Sunday, May 6, 2007
Projecting Clemens as a 2007 YankeeWith the news everywhere now about Rogers Clemens signing with the Yankees, for the sum of $20-24 million according to the NY Post, I guess it's time to look past the hype and see what the move really means.
To do this, I'll run Clemens through the same projection guantlet that I ran the rest of the pitching staff through in the spring.
|RSAA||Runs saved above average|
|RSAR||Runs saved above replacements|
Lots of numbers and lines, so let's explain them.
ZiPS is Dan Szymborski's projection system at Baseball Think Factory.
CHONE is Sean Smith's projection system, from the Anaheim Angels all the way Blog.
Marcel is the brainchild of Tango Tiger
PECOTA is Baseball Prospectus's system.
Average is a weighted average of all four systems.
Pro-rated is my assumption that Clemens will make about 22 starts given his expected timetable of end of May/beginning of June, and pitch about 120 innings.
The AL/NL Adj is my own personal tweak. Since most of the projections are based on Clemens's time in the NL, I put them through my AL/NL translation. The factors I use are below:
I calculated these factors by looking at the collective differences between all pitchers who switched leagues between 2000 and 2006. The way they work is that if a pitcher is switching from the AL to the NL, you'd adjust the various components accordingly. So a pitcher that goes from the NL to the AL would give up 1.07 times the # of hits they'd give up in the NL, 1.08 times the # of runs, etc.,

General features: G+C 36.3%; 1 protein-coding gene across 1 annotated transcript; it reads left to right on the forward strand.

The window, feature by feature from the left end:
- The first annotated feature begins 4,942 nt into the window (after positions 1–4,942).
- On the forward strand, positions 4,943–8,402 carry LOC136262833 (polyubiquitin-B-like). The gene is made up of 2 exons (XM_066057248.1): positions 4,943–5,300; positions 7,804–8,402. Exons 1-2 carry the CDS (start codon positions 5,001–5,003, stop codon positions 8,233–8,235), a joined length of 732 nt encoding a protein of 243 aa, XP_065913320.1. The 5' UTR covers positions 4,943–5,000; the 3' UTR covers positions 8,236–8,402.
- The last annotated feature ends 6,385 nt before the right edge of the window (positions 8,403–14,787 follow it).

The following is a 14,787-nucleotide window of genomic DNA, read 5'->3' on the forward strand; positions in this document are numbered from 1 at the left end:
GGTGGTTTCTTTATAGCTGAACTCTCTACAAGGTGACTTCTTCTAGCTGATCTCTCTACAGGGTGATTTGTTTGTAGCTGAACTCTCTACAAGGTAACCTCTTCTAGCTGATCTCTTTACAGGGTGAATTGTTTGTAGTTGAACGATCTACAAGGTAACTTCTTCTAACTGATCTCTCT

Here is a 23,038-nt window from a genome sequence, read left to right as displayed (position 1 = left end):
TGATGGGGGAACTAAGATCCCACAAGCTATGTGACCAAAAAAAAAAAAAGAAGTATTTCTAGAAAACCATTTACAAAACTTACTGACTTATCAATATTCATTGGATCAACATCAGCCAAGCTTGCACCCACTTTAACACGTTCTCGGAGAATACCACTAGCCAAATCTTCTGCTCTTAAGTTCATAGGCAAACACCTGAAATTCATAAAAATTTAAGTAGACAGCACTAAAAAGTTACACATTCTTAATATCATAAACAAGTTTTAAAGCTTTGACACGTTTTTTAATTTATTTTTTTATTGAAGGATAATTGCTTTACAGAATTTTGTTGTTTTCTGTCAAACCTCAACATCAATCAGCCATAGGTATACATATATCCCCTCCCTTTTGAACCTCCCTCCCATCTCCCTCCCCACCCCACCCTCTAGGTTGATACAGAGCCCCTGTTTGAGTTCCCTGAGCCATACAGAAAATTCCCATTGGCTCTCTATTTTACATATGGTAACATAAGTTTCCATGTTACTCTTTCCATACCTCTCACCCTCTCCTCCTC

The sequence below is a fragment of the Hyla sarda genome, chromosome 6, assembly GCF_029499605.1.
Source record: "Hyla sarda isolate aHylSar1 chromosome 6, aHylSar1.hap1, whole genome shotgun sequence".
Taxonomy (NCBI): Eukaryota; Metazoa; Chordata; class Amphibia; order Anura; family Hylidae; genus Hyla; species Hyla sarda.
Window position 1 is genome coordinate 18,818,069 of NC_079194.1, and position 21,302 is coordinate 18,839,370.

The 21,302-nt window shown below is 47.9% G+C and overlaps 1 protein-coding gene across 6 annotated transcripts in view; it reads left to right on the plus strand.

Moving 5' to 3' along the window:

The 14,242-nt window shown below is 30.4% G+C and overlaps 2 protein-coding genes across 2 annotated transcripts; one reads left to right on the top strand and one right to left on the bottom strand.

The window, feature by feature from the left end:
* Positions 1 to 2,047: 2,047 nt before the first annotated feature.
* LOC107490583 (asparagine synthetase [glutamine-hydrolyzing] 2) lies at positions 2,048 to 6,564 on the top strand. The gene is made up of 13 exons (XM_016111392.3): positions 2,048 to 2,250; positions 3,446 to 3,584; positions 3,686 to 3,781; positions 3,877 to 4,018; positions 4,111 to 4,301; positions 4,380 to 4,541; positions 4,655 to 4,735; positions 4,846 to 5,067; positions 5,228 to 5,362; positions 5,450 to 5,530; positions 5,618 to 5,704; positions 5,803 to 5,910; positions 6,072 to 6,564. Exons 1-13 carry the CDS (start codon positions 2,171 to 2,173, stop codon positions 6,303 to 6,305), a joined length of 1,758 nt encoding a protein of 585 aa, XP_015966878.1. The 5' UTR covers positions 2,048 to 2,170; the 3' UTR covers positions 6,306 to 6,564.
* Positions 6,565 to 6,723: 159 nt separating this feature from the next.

I'd assume the league switch doesn't affect everyone equally, so keep that in mind. You may want to also consider the defensive hit on Clemens's stats if the current Yankee defense continues to unimpress.
The last two columns in the projections above are runs saved above average (RSAA) and runs saved above replacements (RSAR). RSAA is simply league RA - pitcher RA divided by nine times innings. For RSAR, instead of using an arbitrary definition of replacement, I compared Clemens to the following group of Yankees and what they've done this year. These are strictly the splits as starters.
Clemens projects to save about 14 runs above an average pitcher over his four months. That's not worth $20 million by itself, but if it's the difference between the postseason or not, it could be. The more obvious impact is that Clemens isn't replacing an average pitcher. He's replacing some really bad performances. Now, we can't assume that the bad performance so far is really the way we'd expect the Yankees' collective sixth starters to pitch going forward. The sample size is too small. However, I don't think it's unreasonable to look at Clemens as a 25 - 30 run upgrade over them going forward. That's a pretty big improvement.
How does this rotation look?
Works for me.
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